Format: Hardcover
This book is far more than a recitation of historical facts; it ties together the evolution of political, economic, cultural and social forces to show how Brazil came to be today. It's well worth reading; by a serious scholar, and with an excellent bibliography.
However, it presents the material from a particular viewpoint that makes its coverage somewhat selective, and possibly misleading on some topics. The underlying assumption of the book is that Brazil up until the 1990's was divided into a well-to-do politically empowered elite and an impoverished and mostly illiterate underclass, with little social mobility and no political influence. This assumption is too simplistic. At least by 1960 there was a large and thriving middle class, ranging from skilled industrial workers to well-educated professionals and a great number of independent small businessmen. Although these people were generally not rich, they could lead reasonably comfortable lives, and their political influence was (and has continued to be) much greater than Levine makes clear. For example, the social unrest that led to the military 1964 coup against President Goulart was most prominent in the middle class; I can testify to that because I was there while the strikes, demonstrations and protests were becoming more and more vigorous during 1961, '62 and '63, and I saw where the impetus was coming from.
A key fact that few Americans know (and even many Brazilians don't know) is that over the last 200+ years, the average rate of growth of GDP in Brazil has been higher than the average rate of growth of GDP in the United States.
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3 of 3 people found the following review helpful By John Fitzpatrick on June 22, 2012
Format: Paperback
Foreigners have been writing about Brazil since it was "discovered" in 1500, with varying degrees of success and, in many cases, have tarred it with clichéd images that do not reflect reality.

Of the modern works, I would highly recommend Joseph Page's "The Brazilians" and advise readers to steer clear of Peter Robb's "Death in Brazil" which is one of the worst books I have ever read.*

Levine's attempt is a short academic history rather than a travel book or personal account of living in Brazil and gives a good introduction and incisive view of how Brazil is so different from the other countries in Latin America. Unfortunately, it ends in 1999 just before Lula became president and Brazil assumed a more prominent role on the world stage. Time for an update, Mr. Publisher if you read this!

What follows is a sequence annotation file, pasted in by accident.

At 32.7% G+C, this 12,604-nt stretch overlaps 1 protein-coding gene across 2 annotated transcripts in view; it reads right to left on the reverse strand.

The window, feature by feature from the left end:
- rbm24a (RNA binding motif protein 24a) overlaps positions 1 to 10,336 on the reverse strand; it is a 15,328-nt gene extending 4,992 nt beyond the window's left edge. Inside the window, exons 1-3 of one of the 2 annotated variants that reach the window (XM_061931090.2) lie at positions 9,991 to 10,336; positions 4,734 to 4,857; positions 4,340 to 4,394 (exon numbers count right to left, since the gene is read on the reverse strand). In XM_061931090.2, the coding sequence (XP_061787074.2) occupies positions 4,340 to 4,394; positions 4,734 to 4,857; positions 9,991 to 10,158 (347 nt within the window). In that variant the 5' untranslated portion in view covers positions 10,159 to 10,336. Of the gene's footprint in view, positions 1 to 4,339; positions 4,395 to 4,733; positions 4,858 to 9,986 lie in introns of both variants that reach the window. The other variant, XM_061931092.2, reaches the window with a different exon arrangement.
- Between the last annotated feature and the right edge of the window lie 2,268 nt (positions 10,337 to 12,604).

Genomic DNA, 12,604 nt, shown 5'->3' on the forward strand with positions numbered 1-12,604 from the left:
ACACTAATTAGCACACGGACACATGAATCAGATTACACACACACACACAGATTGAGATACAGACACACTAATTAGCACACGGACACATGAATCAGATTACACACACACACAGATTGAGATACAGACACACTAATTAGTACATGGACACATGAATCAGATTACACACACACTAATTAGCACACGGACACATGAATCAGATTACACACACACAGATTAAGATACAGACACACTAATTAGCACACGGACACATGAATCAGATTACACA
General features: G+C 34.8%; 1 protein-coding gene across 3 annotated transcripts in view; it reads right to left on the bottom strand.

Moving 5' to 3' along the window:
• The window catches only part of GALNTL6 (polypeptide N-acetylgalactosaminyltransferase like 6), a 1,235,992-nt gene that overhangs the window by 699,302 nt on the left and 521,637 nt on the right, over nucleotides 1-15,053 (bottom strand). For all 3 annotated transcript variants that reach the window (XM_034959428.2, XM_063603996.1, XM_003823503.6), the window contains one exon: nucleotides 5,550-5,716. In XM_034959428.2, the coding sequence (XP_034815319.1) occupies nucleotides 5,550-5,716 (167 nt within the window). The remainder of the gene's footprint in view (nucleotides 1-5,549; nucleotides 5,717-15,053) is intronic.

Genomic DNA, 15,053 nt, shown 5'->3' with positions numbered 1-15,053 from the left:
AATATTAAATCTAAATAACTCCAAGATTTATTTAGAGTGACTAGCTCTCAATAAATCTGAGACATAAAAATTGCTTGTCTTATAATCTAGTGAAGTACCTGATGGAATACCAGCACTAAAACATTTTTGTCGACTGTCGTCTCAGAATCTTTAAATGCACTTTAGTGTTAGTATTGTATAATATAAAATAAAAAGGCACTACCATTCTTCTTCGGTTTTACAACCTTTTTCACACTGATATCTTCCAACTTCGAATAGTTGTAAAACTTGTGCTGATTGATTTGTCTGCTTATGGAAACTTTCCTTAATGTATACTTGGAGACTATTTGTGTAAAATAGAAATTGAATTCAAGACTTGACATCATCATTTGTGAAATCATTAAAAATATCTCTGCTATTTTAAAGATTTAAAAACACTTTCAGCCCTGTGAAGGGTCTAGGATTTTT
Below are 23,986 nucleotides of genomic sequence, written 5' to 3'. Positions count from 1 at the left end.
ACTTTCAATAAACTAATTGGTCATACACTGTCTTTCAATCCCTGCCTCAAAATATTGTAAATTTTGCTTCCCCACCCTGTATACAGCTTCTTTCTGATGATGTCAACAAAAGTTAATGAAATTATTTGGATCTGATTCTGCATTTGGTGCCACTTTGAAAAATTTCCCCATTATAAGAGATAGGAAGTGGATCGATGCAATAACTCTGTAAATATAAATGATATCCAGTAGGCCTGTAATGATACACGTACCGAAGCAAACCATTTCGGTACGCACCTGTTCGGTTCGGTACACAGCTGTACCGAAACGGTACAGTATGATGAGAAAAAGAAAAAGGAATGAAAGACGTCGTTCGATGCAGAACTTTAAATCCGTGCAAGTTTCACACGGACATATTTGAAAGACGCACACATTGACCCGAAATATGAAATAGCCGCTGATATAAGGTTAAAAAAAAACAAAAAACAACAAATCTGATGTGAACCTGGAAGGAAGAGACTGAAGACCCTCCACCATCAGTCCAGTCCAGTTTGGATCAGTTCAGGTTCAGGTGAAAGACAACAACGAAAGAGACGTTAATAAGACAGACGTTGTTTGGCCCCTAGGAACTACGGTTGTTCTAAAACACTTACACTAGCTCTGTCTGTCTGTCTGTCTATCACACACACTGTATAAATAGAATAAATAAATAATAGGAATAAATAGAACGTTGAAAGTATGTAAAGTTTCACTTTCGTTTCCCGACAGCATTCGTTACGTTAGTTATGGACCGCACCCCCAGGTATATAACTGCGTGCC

Trying to encapsulate this story into a short volume is a hard task especially when you consider that Brazil is the size of a continent and one of the most racially-mixed, regionally-divided and socially-unequal countries in the world.

Brazil has always been different from other Latin American countries. While Spain's Latin American colonies broke into a number of separate states after bloody conflicts with Spain and each other, Brazil remained united and its independence from Portugal was relatively peaceful.

Brazil was also officially an empire for over 60 years and expanded its territory by force, coercion and diplomacy although modern Brazilians who complain about American and European imperialism do not like to be reminded of this.

It was dominated for 30 years in the mid-20th century by dictator Getulio Vargas who managed to bring opposing sides together in a way that marks Brazilian political life and baffles foreigners.
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2 of 3 people found the following review helpful By Nicholas K. Chalko on August 1, 2010
Format: Paperback Verified Purchase
This book, has lots of information. It's useful. However, it's a terrible read and by far the worst history book I've ever read. I highly recommend that people interested in the history of brazil choose another book on the subject. The editing is sooo bad that entire paragraphs are hard to make sense of. The book does not flow well at all. It's terribly slow and almost uncomprehensive. I'm about done with the book now.. but I'm reading the damn book at about 10 pages an hour because it's such a bore.

Choose something else.

2 Stars for trying.